Most herbs may be readily propagated by means of seeds. Some, however,

such as tarragon, which does not produce seed, and several other

perennial kinds, are propagated by division, layers, or cuttings. In

general, propagation by means of seed is considered most satisfactory.

Since the seeds in many instances are small or are slow to germinate,

they are usually sown in shallow boxes or seed pans. When the seedlings

arge enough to be handled they are transplanted to small pots or

somewhat deeper flats or boxes, a couple of inches being allowed between

the plants. When conditions are favorable in the garden; that is, when

the soil is moist and warm and the season has become settled, the

plantlets may be removed to permanent quarters.

If the seed be sown out of doors, it is a good practice to sow a few

radish seeds in the same row with the herb seeds, particularly if these

latter take a long time to germinate or are very small, as marjoram,

savory and thyme. The variety of radish chosen should be a turnip-rooted

sort of exceedingly rapid growth, and with few and small leaves. The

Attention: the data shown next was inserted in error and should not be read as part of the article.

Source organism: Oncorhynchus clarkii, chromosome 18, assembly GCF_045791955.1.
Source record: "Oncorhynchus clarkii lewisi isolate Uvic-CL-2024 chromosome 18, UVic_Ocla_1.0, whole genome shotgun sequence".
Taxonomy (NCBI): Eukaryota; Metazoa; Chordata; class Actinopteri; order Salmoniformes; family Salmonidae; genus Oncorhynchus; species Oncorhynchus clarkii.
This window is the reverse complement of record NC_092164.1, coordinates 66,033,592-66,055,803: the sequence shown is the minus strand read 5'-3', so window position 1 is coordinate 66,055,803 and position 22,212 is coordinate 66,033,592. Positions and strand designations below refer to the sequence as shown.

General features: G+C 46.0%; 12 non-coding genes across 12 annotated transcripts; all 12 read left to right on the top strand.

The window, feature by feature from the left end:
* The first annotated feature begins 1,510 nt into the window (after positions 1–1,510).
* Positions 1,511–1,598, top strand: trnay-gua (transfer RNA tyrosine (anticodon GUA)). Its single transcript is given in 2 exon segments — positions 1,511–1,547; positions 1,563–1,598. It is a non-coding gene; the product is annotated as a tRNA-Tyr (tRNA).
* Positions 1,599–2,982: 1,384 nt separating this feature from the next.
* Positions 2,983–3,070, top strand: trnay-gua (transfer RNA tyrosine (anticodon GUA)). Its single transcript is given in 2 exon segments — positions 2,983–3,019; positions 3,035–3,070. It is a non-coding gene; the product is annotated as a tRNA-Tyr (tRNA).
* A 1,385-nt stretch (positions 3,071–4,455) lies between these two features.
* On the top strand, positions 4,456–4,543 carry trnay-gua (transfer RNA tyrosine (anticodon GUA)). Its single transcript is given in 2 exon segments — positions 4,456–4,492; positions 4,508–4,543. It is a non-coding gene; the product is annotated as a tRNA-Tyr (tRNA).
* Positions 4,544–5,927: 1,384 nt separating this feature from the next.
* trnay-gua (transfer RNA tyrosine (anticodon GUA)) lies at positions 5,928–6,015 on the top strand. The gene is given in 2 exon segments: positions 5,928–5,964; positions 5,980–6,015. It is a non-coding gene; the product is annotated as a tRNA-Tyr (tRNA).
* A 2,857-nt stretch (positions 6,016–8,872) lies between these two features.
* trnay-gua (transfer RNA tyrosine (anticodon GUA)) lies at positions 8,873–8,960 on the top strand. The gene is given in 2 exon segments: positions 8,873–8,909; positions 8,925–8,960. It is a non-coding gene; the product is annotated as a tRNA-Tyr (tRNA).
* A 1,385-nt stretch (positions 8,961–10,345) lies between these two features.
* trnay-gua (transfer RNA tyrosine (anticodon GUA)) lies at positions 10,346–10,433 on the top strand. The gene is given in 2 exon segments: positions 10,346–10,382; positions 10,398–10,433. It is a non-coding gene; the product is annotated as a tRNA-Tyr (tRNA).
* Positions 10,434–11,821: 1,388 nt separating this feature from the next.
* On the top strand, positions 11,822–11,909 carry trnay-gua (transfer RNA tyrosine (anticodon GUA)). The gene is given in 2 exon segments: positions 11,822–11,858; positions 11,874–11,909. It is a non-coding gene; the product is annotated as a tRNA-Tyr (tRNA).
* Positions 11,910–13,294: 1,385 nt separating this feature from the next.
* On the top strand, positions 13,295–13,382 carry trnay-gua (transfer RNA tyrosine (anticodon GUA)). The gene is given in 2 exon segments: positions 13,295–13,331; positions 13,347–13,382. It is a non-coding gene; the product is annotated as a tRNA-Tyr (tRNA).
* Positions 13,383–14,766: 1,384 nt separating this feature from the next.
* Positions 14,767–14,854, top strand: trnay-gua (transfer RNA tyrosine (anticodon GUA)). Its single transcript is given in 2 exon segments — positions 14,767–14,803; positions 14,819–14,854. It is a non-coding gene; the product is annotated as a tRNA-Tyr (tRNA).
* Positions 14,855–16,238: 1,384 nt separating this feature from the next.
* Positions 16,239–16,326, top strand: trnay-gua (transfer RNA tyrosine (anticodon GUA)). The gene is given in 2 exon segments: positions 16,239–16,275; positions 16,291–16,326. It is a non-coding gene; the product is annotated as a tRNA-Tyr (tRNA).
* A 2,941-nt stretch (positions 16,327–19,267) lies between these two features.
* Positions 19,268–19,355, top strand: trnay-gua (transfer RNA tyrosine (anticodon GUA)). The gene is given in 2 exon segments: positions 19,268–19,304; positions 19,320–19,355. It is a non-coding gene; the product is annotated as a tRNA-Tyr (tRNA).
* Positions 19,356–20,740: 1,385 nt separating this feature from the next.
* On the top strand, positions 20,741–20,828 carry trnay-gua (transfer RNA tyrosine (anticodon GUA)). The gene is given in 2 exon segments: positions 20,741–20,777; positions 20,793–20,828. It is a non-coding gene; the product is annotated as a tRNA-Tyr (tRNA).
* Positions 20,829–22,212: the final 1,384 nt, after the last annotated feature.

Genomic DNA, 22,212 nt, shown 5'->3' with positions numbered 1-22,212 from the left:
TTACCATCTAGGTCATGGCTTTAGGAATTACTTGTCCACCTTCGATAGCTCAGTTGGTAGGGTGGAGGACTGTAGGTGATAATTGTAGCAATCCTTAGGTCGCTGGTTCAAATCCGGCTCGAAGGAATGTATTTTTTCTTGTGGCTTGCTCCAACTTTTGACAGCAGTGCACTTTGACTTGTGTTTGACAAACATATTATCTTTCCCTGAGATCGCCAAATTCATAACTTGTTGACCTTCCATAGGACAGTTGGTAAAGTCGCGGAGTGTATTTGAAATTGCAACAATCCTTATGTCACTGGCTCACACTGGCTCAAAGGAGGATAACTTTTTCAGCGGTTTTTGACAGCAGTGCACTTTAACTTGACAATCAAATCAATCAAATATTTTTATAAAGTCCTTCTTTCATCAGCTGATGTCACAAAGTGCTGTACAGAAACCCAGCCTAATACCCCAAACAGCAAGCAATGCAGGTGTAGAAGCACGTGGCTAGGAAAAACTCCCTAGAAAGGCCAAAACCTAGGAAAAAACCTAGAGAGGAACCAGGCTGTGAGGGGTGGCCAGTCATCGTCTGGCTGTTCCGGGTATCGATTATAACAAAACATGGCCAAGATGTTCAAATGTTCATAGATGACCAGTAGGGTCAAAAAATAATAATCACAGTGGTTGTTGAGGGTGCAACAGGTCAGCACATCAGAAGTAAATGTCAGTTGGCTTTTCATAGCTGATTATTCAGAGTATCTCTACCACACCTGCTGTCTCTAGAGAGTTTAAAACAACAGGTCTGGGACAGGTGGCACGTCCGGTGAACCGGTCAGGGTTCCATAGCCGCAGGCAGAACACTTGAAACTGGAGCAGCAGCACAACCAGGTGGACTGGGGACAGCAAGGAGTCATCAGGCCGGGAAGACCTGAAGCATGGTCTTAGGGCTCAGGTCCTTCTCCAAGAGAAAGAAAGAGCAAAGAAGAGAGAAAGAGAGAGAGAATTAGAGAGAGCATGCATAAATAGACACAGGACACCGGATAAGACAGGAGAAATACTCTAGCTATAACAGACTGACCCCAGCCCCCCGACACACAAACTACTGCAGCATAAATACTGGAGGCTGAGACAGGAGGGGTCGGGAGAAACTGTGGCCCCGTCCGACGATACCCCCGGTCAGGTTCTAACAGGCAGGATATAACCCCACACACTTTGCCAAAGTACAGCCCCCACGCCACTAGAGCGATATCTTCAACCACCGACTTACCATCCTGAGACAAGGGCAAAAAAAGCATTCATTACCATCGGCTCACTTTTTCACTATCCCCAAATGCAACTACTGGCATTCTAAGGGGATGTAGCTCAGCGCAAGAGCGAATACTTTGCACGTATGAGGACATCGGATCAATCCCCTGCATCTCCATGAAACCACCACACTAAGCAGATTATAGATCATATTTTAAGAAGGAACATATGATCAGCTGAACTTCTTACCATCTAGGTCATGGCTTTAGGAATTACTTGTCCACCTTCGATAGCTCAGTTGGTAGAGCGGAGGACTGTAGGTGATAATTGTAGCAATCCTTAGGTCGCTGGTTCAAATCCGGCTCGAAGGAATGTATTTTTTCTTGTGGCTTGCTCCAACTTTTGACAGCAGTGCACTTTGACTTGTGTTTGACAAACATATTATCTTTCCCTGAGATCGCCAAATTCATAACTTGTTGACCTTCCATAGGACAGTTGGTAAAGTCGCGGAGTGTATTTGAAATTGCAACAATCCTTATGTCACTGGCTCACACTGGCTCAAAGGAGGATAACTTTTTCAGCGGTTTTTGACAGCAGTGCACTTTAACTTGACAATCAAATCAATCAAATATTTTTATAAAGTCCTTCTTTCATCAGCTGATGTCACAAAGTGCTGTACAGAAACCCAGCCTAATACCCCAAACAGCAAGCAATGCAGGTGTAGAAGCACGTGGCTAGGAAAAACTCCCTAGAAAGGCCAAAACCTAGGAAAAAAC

radishes serve to mark the rows and thus enable cultivation to commence

much earlier than if the herbs were sown alone. They should be pulled

early--the earlier the better after the herb plantlets appear. Never

should the radishes be allowed to crowd the herbs.

By the narration of a little incident, I may illustrate the necessity of

sowing these radish seeds thinly. Having explained to some juvenile

gardeners that the radish seeds should be dropped so far apart among the

other seeds that they would look lonesome in the bottoms of the

rows--not more than six seeds to the foot--and having illustrated my

meaning by sowing a row myself, I let each one take his turn at sowing.

While I watched them all went well. But, alas, for precept and example!

To judge by the general result after the plants were up, the seedsman

might justifiably have guaranteed the seed to germinate about 500 per

cent, because each boy declared that he sowed his rows thinly.

Nevertheless, there was a stand of radishes that would have gladdened

the heart of a lawn maker! The rows looked like regiments drawn up in

close order and not, as was desired, merely lines of scattered

skirmishers. In many places there were more than 100 to the foot!

Fortunately the variety was a quick-maturing kind and the crop, for such

it became, was harvested before any damage was done the slow-appearing

seedlings, whose positions the radishes were intended to indicate.